"Patenting is an investment in a company's future"

What intellectual property protection methods are suitable for SMEs and their budgets? Hansueli Stamm, Chief Economist of the Federal Institute of Intellectual Property, provides insights.

Technical innovations can be safeguarded through patents, the design of a product through design patents, and a product's or service’s name or logo through trademarks registered with the Federal Institute of Intellectual Property (IPI). However, when and how should a business go about safeguarding its intellectual property? Hansueli Stamm, Chief Economist of the IPI, offers some fundamental guidance.

What benefits does protecting innovations bring to a company?

Hansueli Stamm: Patent protection prevents other companies from using your technical invention. This extends to designs you've created, such as a fabric pattern. If protected by a design patent, it becomes off-limits for others to replicate for a certain duration. This approach offers multiple advantages. Firstly, it enables you to monetize your invention (via the patent) or your design. Secondly, it equips your company with a portfolio of protective rights, enhancing its credibility with potential investors. Intellectual property rights carry significant signaling power, particularly for fledgling enterprises.

Why do some SMEs hesitate to invest in intellectual property protection?

Stamm: A survey we conducted some years ago revealed that one-third of SMEs aren't aware of the risks they face without protection. Another third is cognizant of the issue but tends to push it aside, while the remaining third actively protect their inventions, designs, and trademarks. It's a mix of ignorance and misprioritization. It's important to note that not protecting intellectual property is also a viable option, provided a company makes that choice knowingly, based on an existing protection strategy.

When should a young company consider protecting its inventions?

Stamm: There are three questions that need to be answered: how, when, and where. For startups, the safest method to protect their invention is usually through a patent. Another option, albeit demanding, is to keep it a trade secret. Regarding the question of when, the rule is: as soon as possible! An invention must be new to be patentable. Novelty is absolute: once the idea is published – and it only takes a few presentation slides on the internet or a short video on YouTube – it can no longer be protected by a patent. Finally, a patent is valid – with a few exceptions – only in the country where it was filed (this also applies to trademarks and designs). Therefore, a company must carefully consider its current and possibly future markets and file a patent application for its invention in those territories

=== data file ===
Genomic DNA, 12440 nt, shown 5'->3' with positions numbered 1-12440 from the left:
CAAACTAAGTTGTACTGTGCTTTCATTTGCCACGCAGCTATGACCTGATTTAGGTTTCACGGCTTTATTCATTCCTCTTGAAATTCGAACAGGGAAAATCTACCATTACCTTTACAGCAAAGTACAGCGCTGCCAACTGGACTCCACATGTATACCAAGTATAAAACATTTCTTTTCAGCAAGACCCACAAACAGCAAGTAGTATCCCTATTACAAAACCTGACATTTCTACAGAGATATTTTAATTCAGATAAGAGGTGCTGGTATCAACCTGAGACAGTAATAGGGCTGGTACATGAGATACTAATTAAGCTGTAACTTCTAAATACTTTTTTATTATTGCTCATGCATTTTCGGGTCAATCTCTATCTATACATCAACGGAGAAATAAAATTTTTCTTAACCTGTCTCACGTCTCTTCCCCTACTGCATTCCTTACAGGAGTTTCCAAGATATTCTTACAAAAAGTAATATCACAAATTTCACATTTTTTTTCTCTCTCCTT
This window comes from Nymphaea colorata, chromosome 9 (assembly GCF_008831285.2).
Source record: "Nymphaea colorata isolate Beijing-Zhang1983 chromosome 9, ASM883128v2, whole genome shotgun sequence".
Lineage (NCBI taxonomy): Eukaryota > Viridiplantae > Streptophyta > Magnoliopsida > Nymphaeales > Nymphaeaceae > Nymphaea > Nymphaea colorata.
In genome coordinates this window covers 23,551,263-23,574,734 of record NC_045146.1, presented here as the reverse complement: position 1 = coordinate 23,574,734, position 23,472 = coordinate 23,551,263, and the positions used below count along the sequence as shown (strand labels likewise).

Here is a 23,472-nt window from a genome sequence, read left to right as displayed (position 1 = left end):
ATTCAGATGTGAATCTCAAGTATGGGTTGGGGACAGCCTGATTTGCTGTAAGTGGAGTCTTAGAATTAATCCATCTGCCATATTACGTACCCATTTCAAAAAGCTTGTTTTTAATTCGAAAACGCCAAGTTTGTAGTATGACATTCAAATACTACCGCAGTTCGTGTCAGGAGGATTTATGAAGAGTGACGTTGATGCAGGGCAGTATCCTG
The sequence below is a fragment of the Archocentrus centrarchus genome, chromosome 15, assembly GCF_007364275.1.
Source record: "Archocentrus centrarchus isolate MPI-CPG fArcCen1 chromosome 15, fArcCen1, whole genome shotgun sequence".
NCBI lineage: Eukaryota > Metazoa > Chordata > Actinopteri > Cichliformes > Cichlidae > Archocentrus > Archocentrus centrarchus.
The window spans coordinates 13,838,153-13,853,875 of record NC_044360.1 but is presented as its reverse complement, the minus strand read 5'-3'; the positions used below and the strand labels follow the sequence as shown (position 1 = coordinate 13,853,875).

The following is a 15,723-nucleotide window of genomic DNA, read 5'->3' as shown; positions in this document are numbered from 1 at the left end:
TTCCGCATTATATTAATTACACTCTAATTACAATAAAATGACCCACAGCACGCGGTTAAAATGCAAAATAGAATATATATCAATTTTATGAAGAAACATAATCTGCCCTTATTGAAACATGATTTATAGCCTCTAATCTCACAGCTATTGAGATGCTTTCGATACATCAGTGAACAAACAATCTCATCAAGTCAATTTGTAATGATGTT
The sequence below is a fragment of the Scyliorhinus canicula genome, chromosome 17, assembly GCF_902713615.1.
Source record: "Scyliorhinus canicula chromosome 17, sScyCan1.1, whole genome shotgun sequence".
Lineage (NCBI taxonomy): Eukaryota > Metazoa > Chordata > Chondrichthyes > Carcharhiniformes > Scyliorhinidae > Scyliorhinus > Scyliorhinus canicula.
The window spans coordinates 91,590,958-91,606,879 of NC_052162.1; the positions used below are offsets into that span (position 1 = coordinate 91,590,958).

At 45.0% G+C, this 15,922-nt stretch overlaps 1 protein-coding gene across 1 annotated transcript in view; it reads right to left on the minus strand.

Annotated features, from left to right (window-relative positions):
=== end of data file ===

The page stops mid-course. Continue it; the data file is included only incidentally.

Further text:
Do patents have the potential to generate additional revenue?

Stamm: An important aspect of patents, trademarks, and others is the possibility of licensing these protection rights to third parties for a fee. For example, pharmaceutical sector startups do not have the possibility of producing in large quantities a substance they have developed. For that, they need an established company that can do it for them. However, it should be emphasized that this applies not only to high-tech startups.

What advice do you have for a budget-constrained company?

Stamm: Patent filing represents an investment in the company's future that requires a rigorous protection strategy: how rapidly is the technological field evolving? Who are my competitors? Where do I want patent protection? Patent filing should then be targeted in accordance with this strategy. The filing, examination fees, and annual fees imposed by the state are relatively modest. In Switzerland, they amount to CHF 700 for filing and examination and CHF 1,180 for ten years of patent protection. So, at a minimum, you should budget around CHF 2,000 to prevent others from using your invention for ten years.

Can you outline the IPI's offerings for SMEs?

Stamm: The needs of SMEs and startups are very diverse. We offer a variety of support services. In addition to our information portal specifically designed for SMEs, we have a contact center that provides information in four languages or forwards questions to specialists in our organization. In the field of inventions, we offer accompanied searches assisted by a patent expert to determine whether the invention is new and therefore patentable. This search is often followed by recourse to a network of IP attorneys. Lawyers in this network also provide free advice to SMEs and individuals for 45 minutes on patent protection and software protection through copyright. We also provide checklists for developing a protection strategy for a company and relevant points during the licensing of intellectual property rights. Finally, we offer beginner courses to patent agent training.



Hansueli Stamm, Chief Economist at the Swiss Federal Institute of Intellectual Property (IPI)

Dr. Hansueli Stamm is the Chief Economist at the Federal Institute of Intellectual Property (IPI). He studied at the University of Basel, holds degrees in economics and certified teaching in commercial subjects, and earned a Ph.D. in economics from the University of Freiburg im Breisgau. He also teaches at various institutions, including the University of St. Gallen, where he lectures on intellectual property law and economics.

Last modification 27.09.2023

Top of page

News and useful information for founders and entrepreneurs.